As I mentioned above, I read the Michael Glenny translation which I was quite happy with and found perfectly readable. I enjoyed all of the stories in A Country Doctor’s Notebook and I’m so pleased the Classics Spin motivated me to pick up this book at last.

Dark Fire by C.J. Sansom

Dark Fire This is the second in CJ Sansom’s Shardlake series set in Tudor England and following the investigations of hunchbacked lawyer Matthew Shardlake. The action in Dark Fire takes place a year or two after the events of the first book, Dissolution, which I loved, but although I would recommend reading the books in order it’s not essential and this is a complete story in itself.

Dark Fire is set during the summer heatwave of 1540 as Henry VIII prepares to cast aside his fourth wife, Anne of Cleves, and marry Catherine Howard. Thomas Cromwell, the man who was instrumental in arranging the marriage to Anne, has fallen out of favour with the King and needs to regain Henry’s trust as quickly as possible. When he witnesses a demonstration of Greek Fire (sometimes called Dark Fire), a legendary Byzantine weapon capable of destroying a ship in minutes, Cromwell thinks he has found the perfect way to impress Henry. The problem is, only a tiny amount of Greek Fire remains and the secret formula to produce more has gone missing.

Meanwhile, Shardlake has been approached by a client, Joseph Wentworth, whose niece, Elizabeth has been arrested for murder. Shardlake is convinced she is innocent, but as the girl refuses to say a word in her own defence it seems that even our hero’s skills as a lawyer will not be enough to save her. At the last minute Cromwell intervenes; Shardlake can have more time to investigate and to attempt to clear Elizabeth’s name – but in return he must help to discover the ancient secrets of Greek Fire, which Cromwell has promised to present to the King in twelve days’ time.

I enjoyed Dark Fire; everything I remembered from the previous book was here again – the thorough research, the atmospheric descriptions and the insights into 16th century society. Where this book is even better than Dissolution, in my opinion, is in the characterisation of Jack Barak, the rough, outspoken young man whom Cromwell chooses to assist Shardlake in his task. Barak and Shardlake are such different personalities, with such different strengths and weaknesses, that they form the perfect partnership. Watching their relationship develop was one of my favourite things about this novel.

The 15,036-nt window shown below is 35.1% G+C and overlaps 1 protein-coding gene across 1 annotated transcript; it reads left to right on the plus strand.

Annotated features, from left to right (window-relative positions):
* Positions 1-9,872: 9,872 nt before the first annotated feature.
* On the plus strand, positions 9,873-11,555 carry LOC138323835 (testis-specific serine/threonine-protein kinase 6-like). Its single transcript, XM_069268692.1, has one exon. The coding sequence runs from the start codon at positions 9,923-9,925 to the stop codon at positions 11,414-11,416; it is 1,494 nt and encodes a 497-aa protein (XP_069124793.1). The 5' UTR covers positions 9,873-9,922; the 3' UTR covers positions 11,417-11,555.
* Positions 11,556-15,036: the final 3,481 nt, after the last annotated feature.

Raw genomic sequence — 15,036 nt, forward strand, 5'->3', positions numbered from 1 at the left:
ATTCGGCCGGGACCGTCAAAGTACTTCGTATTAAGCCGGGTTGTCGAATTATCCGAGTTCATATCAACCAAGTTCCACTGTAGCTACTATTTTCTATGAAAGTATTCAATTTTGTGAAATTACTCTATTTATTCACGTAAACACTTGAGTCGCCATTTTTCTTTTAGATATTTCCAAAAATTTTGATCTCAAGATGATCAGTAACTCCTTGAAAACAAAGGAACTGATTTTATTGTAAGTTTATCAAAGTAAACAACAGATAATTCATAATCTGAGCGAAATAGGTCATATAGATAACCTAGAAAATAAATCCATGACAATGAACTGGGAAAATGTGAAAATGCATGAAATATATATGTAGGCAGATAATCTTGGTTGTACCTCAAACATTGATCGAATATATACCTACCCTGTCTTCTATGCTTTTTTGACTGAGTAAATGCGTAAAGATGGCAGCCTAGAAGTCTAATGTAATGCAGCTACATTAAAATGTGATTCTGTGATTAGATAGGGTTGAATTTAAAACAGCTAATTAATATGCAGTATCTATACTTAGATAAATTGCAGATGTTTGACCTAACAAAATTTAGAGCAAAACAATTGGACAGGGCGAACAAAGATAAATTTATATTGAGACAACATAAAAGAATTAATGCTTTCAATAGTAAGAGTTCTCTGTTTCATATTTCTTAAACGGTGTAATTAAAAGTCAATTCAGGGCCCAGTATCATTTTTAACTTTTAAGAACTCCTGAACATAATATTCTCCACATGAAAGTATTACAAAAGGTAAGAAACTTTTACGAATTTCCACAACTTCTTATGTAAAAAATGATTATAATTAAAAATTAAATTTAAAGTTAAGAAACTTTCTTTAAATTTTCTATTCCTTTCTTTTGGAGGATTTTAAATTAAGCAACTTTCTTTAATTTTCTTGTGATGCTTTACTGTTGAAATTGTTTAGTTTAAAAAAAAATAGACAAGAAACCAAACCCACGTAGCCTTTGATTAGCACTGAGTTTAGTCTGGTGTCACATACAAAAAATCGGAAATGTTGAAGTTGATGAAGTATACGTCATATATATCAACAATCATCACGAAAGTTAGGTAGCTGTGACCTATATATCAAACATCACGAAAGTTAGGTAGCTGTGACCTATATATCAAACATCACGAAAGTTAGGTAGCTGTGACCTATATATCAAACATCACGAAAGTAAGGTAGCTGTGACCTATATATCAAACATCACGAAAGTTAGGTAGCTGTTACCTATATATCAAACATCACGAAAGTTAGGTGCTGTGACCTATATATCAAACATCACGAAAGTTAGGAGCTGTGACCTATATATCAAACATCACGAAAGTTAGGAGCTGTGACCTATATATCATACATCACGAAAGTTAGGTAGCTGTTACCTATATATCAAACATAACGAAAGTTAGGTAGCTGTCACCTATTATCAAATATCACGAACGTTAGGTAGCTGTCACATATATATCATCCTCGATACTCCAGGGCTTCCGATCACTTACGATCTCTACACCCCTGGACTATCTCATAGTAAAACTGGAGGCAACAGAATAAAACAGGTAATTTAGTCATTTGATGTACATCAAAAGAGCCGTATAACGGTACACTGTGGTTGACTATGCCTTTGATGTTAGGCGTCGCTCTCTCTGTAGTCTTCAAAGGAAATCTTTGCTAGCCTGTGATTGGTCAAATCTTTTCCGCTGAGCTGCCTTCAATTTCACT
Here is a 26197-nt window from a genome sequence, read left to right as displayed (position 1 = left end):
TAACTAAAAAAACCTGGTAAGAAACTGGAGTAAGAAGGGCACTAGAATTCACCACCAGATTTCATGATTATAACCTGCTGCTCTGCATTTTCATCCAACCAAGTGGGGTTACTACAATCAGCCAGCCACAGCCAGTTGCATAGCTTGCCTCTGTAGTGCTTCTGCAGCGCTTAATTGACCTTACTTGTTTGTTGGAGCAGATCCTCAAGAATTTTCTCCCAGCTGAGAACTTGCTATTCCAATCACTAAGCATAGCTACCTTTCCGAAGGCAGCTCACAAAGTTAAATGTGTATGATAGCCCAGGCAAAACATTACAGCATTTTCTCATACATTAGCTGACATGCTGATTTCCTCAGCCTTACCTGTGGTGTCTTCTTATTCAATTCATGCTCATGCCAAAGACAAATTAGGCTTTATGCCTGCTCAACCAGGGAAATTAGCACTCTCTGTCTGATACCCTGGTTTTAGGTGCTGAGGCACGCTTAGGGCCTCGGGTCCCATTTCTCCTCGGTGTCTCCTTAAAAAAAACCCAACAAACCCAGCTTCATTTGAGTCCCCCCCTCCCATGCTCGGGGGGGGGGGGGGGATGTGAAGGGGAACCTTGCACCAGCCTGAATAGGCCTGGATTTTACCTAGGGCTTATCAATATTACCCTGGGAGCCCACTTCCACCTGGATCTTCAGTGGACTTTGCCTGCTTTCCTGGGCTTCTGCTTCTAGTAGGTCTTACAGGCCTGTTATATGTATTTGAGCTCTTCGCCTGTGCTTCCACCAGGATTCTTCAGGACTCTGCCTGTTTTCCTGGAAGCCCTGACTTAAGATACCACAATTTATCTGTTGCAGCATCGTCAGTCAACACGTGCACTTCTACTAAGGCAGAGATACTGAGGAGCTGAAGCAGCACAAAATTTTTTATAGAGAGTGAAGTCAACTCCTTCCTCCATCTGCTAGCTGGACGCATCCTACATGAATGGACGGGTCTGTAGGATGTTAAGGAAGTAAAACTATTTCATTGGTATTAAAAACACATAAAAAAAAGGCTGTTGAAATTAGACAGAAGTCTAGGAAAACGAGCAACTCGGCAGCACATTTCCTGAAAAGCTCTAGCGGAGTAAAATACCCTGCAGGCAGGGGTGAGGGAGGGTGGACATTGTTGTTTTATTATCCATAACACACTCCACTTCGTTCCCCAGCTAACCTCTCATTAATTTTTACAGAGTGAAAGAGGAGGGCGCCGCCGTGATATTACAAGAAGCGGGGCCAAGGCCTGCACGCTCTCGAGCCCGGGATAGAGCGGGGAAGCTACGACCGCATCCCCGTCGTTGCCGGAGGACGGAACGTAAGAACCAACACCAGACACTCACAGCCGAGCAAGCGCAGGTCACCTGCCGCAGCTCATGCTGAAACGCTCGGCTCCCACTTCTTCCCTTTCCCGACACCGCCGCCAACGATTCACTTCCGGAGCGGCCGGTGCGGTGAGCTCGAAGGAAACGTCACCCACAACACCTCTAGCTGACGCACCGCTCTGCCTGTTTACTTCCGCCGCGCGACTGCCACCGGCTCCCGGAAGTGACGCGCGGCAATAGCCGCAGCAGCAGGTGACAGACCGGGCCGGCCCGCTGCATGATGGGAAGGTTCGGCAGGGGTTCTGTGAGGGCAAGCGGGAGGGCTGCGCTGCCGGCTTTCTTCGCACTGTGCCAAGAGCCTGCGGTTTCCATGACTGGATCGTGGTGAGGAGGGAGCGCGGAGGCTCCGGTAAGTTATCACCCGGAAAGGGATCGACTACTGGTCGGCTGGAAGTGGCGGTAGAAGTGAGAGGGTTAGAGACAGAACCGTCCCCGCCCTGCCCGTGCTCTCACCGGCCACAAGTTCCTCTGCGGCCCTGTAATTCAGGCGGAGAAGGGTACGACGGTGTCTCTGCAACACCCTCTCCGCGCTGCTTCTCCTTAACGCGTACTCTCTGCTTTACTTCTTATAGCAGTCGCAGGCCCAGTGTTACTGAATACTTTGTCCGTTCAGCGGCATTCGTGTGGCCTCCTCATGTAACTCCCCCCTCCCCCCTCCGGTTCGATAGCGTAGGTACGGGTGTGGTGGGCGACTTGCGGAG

The first Shardlake novel, Dissolution, was a murder mystery set almost entirely within the confines of a monastery. Dark Fire has a wider scope, with Shardlake and his new assistant, Barak, embarking on a race around London as they try to locate the ancient formula and prove Elizabeth’s innocence before their time runs out. Their journey takes them from prison cells and taverns to law courts and churches, and along the way they experience the best and the worst Tudor London has to offer: one day Shardlake is attending a ‘sugar banquet’ at the elegant home of the aristocratic Lady Honor, the next Barak is climbing down a well in the middle of the night to look for evidence.

Both of the novel’s central mysteries were intriguing, particularly the Greek Fire one – and both present their own set of difficulties and dangers to Shardlake and Barak. It appears that the Wentworth family (with the exception of Joseph) are more than happy for Elizabeth to take the blame and don’t want outsiders trying to interfere, while the Greek Fire mystery seems to result in death for anyone who gets too close to the truth. The appeal of this book for me, though, was not so much the plot as the wonderful portrayal of Tudor life. I’m pleased that I still have another four Shardlake novels to read, beginning with the third in the series, Sovereign.

The Dead Duke, His Secret Wife and the Missing Corpse by Piu Marie Eatwell

the dead duke How could I resist reading a book with a title like that? Luckily, the story between the covers proved to be as intriguing as the title; I was completely engrossed in The Dead Duke, His Secret Wife and the Missing Corpse from beginning to end. I don’t often choose to read non-fiction but I’m very glad I decided to read this one!

In The Dead Duke, Piu Marie Eatwell gives a thoroughly researched account of one of the most bizarre legal cases of the Victorian and Edwardian eras. In 1897, Anna Maria Druce approached the courts to request the exhumation of her father-in-law’s grave. She sensationally claimed that her father-in-law, T.C. Druce, was actually the 5th Duke of Portland and had been leading a double life until deciding to kill off his alter ego. Druce had faked his own death, she said, and if his coffin was opened it would be found to be empty. This would leave Anna Maria’s son as the true heir to the Portland fortune.

This was only the beginning of a fascinating legal battle that would continue for years, attracting a huge amount of media attention and capturing the imaginations of the public. Of course, I’m not going to spoil any of the book’s surprises by telling you whether the grave was ever opened or whether Anna Maria’s claims were proved to be true, but along the way some shocking revelations were made and some dark secrets were uncovered!